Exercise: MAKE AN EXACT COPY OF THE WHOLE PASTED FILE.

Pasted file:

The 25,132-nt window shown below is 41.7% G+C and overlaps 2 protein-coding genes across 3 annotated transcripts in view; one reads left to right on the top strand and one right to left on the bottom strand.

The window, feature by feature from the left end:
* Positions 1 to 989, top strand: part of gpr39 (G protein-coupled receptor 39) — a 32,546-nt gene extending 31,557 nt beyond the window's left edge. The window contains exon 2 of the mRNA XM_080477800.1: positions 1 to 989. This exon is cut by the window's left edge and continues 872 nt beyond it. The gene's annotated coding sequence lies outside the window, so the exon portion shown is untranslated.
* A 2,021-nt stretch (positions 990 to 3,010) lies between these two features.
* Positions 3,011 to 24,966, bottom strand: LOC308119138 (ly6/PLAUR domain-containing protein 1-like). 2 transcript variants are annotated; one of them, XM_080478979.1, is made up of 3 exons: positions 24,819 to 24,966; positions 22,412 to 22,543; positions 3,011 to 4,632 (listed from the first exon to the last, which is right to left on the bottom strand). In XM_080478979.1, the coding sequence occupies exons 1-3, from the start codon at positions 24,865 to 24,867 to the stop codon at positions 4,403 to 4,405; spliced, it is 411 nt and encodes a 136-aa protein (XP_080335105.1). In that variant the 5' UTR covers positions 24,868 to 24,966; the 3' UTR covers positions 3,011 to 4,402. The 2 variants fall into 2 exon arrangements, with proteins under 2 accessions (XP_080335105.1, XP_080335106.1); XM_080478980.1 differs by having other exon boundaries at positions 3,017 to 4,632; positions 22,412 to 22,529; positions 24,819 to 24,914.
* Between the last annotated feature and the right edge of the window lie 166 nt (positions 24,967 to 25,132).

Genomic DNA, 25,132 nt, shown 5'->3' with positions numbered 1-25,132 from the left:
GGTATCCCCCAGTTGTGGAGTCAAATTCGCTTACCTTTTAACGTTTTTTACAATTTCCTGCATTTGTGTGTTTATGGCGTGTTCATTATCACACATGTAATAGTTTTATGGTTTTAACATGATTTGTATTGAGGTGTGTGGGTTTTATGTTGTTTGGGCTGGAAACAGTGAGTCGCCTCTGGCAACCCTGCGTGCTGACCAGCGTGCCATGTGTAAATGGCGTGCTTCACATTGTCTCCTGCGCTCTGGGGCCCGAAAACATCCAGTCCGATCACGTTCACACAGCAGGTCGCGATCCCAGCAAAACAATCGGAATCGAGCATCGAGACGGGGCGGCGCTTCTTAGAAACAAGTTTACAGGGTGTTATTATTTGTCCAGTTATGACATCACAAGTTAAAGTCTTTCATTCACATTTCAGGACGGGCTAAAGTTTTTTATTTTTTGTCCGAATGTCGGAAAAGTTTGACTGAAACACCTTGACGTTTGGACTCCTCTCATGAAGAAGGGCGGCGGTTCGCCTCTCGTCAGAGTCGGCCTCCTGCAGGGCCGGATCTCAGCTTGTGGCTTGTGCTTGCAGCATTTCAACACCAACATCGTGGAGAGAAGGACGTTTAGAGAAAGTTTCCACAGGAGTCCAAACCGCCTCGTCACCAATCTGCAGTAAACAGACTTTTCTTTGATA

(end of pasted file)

The 25,132-nt window shown below is 41.7% G+C and overlaps 2 protein-coding genes across 3 annotated transcripts in view; one reads left to right on the top strand and one right to left on the bottom strand.

The window, feature by feature from the left end:
* Positions 1 to 989, top strand: part of gpr39 (G protein-coupled receptor 39) — a 32,546-nt gene extending 31,557 nt beyond the window's left edge. The window contains exon 2 of the mRNA XM_080477800.1: positions 1 to 989. This exon is cut by the window's left edge and continues 872 nt beyond it. The gene's annotated coding sequence lies outside the window, so the exon portion shown is untranslated.
* A 2,021-nt stretch (positions 990 to 3,010) lies between these two features.
* Positions 3,011 to 24,966, bottom strand: LOC308119138 (ly6/PLAUR domain-containing protein 1-like). 2 transcript variants are annotated; one of them, XM_080478979.1, is made up of 3 exons: positions 24,819 to 24,966; positions 22,412 to 22,543; positions 3,011 to 4,632 (listed from the first exon to the last, which is right to left on the bottom strand). In XM_080478979.1, the coding sequence occupies exons 1-3, from the start codon at positions 24,865 to 24,867 to the stop codon at positions 4,403 to 4,405; spliced, it is 411 nt and encodes a 136-aa protein (XP_080335105.1). In that variant the 5' UTR covers positions 24,868 to 24,966; the 3' UTR covers positions 3,011 to 4,402. The 2 variants fall into 2 exon arrangements, with proteins under 2 accessions (XP_080335105.1, XP_080335106.1); XM_080478980.1 differs by having other exon boundaries at positions 3,017 to 4,632; positions 22,412 to 22,529; positions 24,819 to 24,914.
* Between the last annotated feature and the right edge of the window lie 166 nt (positions 24,967 to 25,132).

Genomic DNA, 25,132 nt, shown 5'->3' with positions numbered 1-25,132 from the left:
GGTATCCCCCAGTTGTGGAGTCAAATTCGCTTACCTTTTAACGTTTTTTACAATTTCCTGCATTTGTGTGTTTATGGCGTGTTCATTATCACACATGTAATAGTTTTATGGTTTTAACATGATTTGTATTGAGGTGTGTGGGTTTTATGTTGTTTGGGCTGGAAACAGTGAGTCGCCTCTGGCAACCCTGCGTGCTGACCAGCGTGCCATGTGTAAATGGCGTGCTTCACATTGTCTCCTGCGCTCTGGGGCCCGAAAACATCCAGTCCGATCACGTTCACACAGCAGGTCGCGATCCCAGCAAAACAATCGGAATCGAGCATCGAGACGGGGCGGCGCTTCTTAGAAACAAGTTTACAGGGTGTTATTATTTGTCCAGTTATGACATCACAAGTTAAAGTCTTTCATTCACATTTCAGGACGGGCTAAAGTTTTTTATTTTTTGTCCGAATGTCGGAAAAGTTTGACTGAAACACCTTGACGTTTGGACTCCTCTCATGAAGAAGGGCGGCGGTTCGCCTCTCGTCAGAGTCGGCCTCCTGCAGGGCCGGATCTCAGCTTGTGGCTTGTGCTTGCAGCATTTCAACACCAACATCGTGGAGAGAAGGACGTTTAGAGAAAGTTTCCACAGGAGTCCAAACCGCCTCGTCACCAATCTGCAGTAAACAGACTTTTCTTTGATA